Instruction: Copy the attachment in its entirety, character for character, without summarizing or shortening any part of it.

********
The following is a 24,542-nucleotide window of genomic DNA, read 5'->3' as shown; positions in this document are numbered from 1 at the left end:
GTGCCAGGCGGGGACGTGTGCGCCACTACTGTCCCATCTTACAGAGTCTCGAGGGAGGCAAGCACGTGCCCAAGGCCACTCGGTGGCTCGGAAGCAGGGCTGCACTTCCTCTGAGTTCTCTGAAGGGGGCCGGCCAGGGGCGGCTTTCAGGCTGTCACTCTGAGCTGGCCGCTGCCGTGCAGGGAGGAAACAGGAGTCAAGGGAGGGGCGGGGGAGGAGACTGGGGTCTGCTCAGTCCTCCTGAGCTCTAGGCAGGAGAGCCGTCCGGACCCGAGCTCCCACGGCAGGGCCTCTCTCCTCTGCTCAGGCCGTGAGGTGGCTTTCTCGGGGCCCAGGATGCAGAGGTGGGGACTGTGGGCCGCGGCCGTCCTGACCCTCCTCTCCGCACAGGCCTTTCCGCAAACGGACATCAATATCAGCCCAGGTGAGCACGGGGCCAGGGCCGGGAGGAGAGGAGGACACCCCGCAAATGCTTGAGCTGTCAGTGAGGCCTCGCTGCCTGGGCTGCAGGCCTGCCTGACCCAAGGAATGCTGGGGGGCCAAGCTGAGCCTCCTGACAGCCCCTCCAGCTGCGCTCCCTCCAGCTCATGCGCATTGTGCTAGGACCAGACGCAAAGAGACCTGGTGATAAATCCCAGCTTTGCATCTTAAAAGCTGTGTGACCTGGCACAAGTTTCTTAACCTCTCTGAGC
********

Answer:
The following is a 24,542-nucleotide window of genomic DNA, read 5'->3' as shown; positions in this document are numbered from 1 at the left end:
GTGCCAGGCGGGGACGTGTGCGCCACTACTGTCCCATCTTACAGAGTCTCGAGGGAGGCAAGCACGTGCCCAAGGCCACTCGGTGGCTCGGAAGCAGGGCTGCACTTCCTCTGAGTTCTCTGAAGGGGGCCGGCCAGGGGCGGCTTTCAGGCTGTCACTCTGAGCTGGCCGCTGCCGTGCAGGGAGGAAACAGGAGTCAAGGGAGGGGCGGGGGAGGAGACTGGGGTCTGCTCAGTCCTCCTGAGCTCTAGGCAGGAGAGCCGTCCGGACCCGAGCTCCCACGGCAGGGCCTCTCTCCTCTGCTCAGGCCGTGAGGTGGCTTTCTCGGGGCCCAGGATGCAGAGGTGGGGACTGTGGGCCGCGGCCGTCCTGACCCTCCTCTCCGCACAGGCCTTTCCGCAAACGGACATCAATATCAGCCCAGGTGAGCACGGGGCCAGGGCCGGGAGGAGAGGAGGACACCCCGCAAATGCTTGAGCTGTCAGTGAGGCCTCGCTGCCTGGGCTGCAGGCCTGCCTGACCCAAGGAATGCTGGGGGGCCAAGCTGAGCCTCCTGACAGCCCCTCCAGCTGCGCTCCCTCCAGCTCATGCGCATTGTGCTAGGACCAGACGCAAAGAGACCTGGTGATAAATCCCAGCTTTGCATCTTAAAAGCTGTGTGACCTGGCACAAGTTTCTTAACCTCTCTGAGC